Key experts were asked to identify effective treatment approaches and methods which address the major issues of youth with substance use problems. Approaches and methods were explored in relation to the following areas of need:
Substance abuse impacts directly and indirectly on the health of users, although the substance abuse literature primarily addresses long-term effects on adults. Health impacts vary according to the substances used, dose, frequency and duration of use, manner of (substance) administration or results of use.
Health-related problems associated with alcohol/drug use in youth and adults (summarized by Spooner et al., 1996) include:
An Australian study (English and D'Arcy cited in Spooner et al., 1996) found that 18.3% of all deaths in Australia (1992) among youth (15 - 19 ) were substance abuse related. Alcohol abuse was related to both road accidents and suicide. People who are heavily involved in substance abuse during adolescence have five times the mortality rate during early adulthood in comparison with those who are not. However, many of the additional health effects of substance abuse occur after years of regular use.
Key experts identified the following approaches to addressing youth health issues while in treatment. These include:
We use a broad screening tool that identifies eating disorders and (other) mental health issues.
There's a medical assessment prior to starting treatment -many of them are on medication - they are taken to appointments (i.e. nutritionist, physician, allergist, psychologist).
Health issues usually have been approached by an educational/behavioural approaches, that makes sense for a healthy lifestyle. For example, protected sex, maintain health, eat, sleep and exercise.
There is a strong association between substance use and mental health disorders. Key experts were asked to identify treatment approaches and methods which effectively address issues related to mental health. In most cases, recommendations for best practices were directed toward youth with less serious disorders (lack of confidence, poor self-esteem).
Although there was a range of responses to this question, there was consensus on only one approach - that the optimal method of addressing personal issues is a skill-building approach which supports the development of positive identity and enhanced self-esteem. Key experts defined skill building as being:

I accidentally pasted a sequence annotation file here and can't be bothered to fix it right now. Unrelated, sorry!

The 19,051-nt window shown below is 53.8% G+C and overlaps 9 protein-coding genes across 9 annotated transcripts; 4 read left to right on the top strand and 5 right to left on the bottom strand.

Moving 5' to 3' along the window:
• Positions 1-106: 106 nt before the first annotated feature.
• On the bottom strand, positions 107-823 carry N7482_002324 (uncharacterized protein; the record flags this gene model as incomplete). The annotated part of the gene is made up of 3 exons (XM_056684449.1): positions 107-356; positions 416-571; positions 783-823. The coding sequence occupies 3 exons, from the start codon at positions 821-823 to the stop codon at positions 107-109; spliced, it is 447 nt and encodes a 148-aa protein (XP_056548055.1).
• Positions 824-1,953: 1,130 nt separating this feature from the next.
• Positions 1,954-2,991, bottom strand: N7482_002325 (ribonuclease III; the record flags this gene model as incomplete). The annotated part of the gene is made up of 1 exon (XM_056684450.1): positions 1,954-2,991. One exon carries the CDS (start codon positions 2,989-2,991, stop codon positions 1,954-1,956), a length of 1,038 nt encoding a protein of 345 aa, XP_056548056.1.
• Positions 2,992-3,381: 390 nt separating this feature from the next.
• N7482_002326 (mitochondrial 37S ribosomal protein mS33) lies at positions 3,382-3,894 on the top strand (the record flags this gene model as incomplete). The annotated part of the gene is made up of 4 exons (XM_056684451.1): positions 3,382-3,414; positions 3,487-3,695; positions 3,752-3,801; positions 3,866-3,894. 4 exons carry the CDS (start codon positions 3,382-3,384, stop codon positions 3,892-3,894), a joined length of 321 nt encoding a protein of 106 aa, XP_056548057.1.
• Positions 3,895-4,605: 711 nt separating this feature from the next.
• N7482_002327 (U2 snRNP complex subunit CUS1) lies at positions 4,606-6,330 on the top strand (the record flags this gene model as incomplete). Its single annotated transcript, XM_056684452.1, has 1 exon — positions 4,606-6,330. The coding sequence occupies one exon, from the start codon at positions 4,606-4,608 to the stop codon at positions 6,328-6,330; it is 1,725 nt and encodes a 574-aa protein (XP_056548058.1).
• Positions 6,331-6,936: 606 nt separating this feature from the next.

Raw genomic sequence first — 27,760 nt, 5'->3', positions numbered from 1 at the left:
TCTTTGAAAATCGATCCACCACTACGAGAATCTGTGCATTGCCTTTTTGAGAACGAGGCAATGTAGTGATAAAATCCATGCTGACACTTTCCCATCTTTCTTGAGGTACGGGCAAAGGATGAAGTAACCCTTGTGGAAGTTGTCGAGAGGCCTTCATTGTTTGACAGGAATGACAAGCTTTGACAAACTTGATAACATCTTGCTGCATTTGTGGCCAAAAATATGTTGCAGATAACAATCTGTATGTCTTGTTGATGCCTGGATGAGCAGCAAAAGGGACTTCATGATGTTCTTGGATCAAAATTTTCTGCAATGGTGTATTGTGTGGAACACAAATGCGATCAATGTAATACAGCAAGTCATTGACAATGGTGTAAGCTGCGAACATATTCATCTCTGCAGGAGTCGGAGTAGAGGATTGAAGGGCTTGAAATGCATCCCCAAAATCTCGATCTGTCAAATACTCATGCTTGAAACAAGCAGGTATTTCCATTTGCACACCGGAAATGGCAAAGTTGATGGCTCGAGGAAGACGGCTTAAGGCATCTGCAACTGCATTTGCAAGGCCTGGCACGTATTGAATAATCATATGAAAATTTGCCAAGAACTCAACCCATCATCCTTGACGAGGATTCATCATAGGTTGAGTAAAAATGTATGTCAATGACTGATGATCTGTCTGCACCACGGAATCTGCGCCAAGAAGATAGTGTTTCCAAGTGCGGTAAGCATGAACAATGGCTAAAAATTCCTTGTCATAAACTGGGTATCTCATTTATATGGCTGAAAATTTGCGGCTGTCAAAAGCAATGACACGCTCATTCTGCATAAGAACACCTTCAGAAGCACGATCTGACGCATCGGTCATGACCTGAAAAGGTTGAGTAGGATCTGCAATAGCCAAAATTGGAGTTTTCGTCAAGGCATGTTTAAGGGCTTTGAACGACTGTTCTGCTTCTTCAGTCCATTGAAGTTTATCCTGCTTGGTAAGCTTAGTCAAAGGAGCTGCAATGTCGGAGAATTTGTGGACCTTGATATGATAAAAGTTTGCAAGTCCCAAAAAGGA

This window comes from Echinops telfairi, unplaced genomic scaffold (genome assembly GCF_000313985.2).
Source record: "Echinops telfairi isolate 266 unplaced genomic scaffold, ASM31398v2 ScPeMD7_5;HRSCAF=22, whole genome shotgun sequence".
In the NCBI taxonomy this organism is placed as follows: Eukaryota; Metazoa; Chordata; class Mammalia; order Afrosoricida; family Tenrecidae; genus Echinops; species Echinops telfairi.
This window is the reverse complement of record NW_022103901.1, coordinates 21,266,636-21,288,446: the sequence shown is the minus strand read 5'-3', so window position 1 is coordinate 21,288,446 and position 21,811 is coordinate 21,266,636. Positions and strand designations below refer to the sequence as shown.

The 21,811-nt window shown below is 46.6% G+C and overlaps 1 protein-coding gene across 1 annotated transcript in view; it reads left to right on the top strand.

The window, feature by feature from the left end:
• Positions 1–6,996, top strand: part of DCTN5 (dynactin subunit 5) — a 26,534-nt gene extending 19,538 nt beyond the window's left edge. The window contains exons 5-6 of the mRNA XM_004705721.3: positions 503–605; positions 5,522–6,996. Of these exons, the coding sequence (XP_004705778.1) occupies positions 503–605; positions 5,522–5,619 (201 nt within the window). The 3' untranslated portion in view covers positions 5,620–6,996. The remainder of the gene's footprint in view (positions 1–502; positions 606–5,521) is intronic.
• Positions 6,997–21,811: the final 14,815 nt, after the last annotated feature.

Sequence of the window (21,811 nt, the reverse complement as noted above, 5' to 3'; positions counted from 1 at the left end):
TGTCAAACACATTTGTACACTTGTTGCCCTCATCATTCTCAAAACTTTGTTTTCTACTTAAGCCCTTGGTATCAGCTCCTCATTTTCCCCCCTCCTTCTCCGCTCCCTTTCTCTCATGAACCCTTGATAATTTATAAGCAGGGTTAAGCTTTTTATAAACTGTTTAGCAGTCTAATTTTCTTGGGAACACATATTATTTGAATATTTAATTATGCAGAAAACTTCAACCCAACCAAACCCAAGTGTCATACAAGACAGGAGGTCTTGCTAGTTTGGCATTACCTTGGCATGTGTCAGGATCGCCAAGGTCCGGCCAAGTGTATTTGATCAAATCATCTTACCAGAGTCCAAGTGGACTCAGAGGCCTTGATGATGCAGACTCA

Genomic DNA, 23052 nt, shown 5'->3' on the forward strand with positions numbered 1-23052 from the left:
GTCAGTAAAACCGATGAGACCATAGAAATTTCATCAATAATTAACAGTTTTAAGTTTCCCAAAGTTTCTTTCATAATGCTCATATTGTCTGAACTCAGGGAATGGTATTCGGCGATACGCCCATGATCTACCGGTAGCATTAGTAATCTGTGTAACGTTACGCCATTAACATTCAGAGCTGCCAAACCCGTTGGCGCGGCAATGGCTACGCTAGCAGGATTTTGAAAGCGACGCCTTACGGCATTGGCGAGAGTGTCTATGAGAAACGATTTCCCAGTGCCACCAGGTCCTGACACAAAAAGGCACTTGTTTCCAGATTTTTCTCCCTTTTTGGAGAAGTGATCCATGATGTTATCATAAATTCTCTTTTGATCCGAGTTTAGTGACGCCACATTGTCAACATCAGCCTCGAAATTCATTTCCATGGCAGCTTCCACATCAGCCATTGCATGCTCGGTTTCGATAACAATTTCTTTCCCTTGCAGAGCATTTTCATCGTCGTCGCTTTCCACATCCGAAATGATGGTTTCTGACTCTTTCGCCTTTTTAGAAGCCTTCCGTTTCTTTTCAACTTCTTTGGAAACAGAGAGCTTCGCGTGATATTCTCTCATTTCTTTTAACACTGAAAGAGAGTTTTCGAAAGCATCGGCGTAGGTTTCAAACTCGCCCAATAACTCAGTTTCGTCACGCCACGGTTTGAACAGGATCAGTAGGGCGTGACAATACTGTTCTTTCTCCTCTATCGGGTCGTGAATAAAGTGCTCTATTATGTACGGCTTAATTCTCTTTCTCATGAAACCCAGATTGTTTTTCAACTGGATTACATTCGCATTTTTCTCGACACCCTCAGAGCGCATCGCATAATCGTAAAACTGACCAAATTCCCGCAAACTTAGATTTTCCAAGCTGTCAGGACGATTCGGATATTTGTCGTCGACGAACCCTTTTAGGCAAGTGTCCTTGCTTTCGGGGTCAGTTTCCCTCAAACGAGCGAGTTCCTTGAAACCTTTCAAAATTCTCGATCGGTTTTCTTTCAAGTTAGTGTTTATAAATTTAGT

There appears to be a strong association between substance use problems and problematic family relationships.
In a study of 1,483 youth (ages 12-19) who had attended treatment programs in the United States, 73% said that they used substances to handle or escape family problems, 54% to "belong with friends" (Bergmann, 1995:455). A significant proportion of these youth came from families described as dysfunctional; 24% reported physical abuse and 38% parental (father) substance abuse.
Key experts stressed the importance of incorporating families in treatment through a variety of means, including family support, family therapy and parent education. The recommended structures for involving families varied. They included:
The importance of involving elders and the family was stressed for Aboriginal youth. A smaller group of respondents identified the importance of using peer groups and interactions to support exploration of interpersonal issues (See Section 15.2).
We promote learning from peers and use peer groups for modelling and practicing skills.
Relapse prevention and management is seen by key experts as an integral part of treatment. Six elements of best practices supporting relapse management or prevention were identified:
Downplay relapse - don't make it look like a loss, it is part of cleaning up. Abstinence may not be the only route they're going. If they want to go completely clean, go through what happened when they can learn from it.